LBS boss: Invest in Greater Bay Area now

PETALING JAYA: As China’s Greater Bay Area (GBA) continues with its rapid growth, Malaysian businesses must act quickly to capture investment and partnership opportunities, said LBS Bina Group Bhd.

Its managing director Tan Sri Lim Hock San (pic) said the GBA, which is China’s most productive geographical area, is set to be an important pillar for the Belt and Road Initiative (BRI).

The GBA, which spans across 56,000sq km, and consists of Hong Kong, Macau and nine other cities in the Guangdong province, is also expected become the gateway between China and other economies involved in the BRI.

“There is more attention on the GBA now than ever before.

“While there is a lot of potential for Malaysian businesses in this area, we should not sit around and wait for these opportunities to arise.

“We must be proactive – attend seminars and events relating to the GBA and network with the right people,” he said after a presentation at the Malaysia-China Outlook Forum 2019 here yesterday.

To promote greater cooperation, Lim said Malaysian businesses must first learn to boost their competitiveness.

He said the expansion of the 11 cities within the GBA will create opportunities for businesses in the financial, manufacturing, tourism, retail and technology sectors, among others.

“The small-and-medium sized business in Malaysia as well as tech start-ups should seize this opportunity to collaborate with Chinese SMEs,” he said.

Lim called on Malaysian businesses to make an effort to visit the modern and high-tech companies operating within the GBA, in order to learn from them.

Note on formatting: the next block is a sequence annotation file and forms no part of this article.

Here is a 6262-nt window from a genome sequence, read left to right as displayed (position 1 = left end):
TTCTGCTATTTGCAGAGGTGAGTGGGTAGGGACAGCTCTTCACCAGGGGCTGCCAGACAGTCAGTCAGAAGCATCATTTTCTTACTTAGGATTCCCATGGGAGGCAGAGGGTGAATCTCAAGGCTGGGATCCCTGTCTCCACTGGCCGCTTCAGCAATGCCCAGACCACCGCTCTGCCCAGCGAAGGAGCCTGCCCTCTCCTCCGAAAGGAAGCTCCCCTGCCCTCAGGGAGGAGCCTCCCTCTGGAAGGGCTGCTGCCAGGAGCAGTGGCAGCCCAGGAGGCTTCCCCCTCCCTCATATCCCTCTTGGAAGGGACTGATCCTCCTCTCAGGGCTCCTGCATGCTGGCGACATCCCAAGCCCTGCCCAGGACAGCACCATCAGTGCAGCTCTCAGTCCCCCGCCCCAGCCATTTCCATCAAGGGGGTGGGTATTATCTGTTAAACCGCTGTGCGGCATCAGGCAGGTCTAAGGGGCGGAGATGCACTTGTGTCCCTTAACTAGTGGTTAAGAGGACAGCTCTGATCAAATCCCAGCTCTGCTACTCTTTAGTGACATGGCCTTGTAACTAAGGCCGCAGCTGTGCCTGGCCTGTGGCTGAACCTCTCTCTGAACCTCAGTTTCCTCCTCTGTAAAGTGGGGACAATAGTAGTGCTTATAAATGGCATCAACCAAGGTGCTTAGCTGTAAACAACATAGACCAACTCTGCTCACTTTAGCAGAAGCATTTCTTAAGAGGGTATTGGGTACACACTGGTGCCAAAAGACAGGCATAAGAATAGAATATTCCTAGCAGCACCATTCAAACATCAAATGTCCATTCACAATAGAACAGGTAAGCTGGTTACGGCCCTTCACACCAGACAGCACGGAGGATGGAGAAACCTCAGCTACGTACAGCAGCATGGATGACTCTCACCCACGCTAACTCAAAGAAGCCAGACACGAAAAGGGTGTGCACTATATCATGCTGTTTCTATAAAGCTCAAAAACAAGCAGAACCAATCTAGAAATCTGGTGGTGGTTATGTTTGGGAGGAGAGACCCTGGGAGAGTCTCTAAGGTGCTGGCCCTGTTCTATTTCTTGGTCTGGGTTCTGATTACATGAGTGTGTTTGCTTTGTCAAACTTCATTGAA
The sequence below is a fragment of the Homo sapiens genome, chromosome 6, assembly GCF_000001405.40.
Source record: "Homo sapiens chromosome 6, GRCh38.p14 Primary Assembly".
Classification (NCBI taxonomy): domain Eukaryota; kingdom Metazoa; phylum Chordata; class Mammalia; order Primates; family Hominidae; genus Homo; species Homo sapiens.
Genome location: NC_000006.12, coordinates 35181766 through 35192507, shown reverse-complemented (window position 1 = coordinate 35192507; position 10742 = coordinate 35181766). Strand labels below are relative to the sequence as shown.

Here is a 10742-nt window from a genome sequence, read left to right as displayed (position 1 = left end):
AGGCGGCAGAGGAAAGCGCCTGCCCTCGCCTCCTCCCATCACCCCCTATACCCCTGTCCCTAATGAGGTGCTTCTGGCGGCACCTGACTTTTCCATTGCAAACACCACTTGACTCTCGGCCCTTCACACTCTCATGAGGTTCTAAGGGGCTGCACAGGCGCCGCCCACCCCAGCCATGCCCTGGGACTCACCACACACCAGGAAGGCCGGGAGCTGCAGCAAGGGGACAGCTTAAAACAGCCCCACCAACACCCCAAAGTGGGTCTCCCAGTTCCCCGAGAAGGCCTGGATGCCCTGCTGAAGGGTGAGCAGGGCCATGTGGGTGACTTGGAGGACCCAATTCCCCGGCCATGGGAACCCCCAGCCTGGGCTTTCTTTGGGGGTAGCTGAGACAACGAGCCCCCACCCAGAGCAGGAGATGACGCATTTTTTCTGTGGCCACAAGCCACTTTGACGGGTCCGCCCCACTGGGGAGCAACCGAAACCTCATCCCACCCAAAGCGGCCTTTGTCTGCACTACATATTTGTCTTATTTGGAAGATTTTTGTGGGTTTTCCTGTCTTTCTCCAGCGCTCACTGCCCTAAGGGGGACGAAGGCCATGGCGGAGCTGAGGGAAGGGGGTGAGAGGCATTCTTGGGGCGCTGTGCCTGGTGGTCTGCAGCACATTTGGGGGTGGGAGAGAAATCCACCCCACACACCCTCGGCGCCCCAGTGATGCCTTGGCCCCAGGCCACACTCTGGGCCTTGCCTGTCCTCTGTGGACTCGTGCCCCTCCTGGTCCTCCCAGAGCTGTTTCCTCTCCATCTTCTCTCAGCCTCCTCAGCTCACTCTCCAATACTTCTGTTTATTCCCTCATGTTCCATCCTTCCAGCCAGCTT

For example, he said, Shenzhen is known for its high-tech manufacturing and innovation capabilities, Guangzhou and Dongguan for its manufacturing strengths, and Hong Kong is an international finance centre as well as a renminbi hub.

The GBA, with a year-on-year GDP growth rate of 7%, has unique geographical advantages that place it at par with its global peers like the Greater New York and Greater Tokyo areas, Lim said.

While the GBA occupies only 0.6% of China’s land area, it accounts for almost 12% of the country’s GDP.

Moving forward, he said, the GDP of the area is expected to hit US$3.6 trillion by 2030, which is about 10 times bigger than the Malaysian economy.

“As the GBA continues to grow, Malaysia is poised to benefit, in terms of increased trade, tourism and in many other ways that we cannot foresee now.

“The Malaysian government will also need to be more innovative and see how they can tap into this opportunity,” he said.

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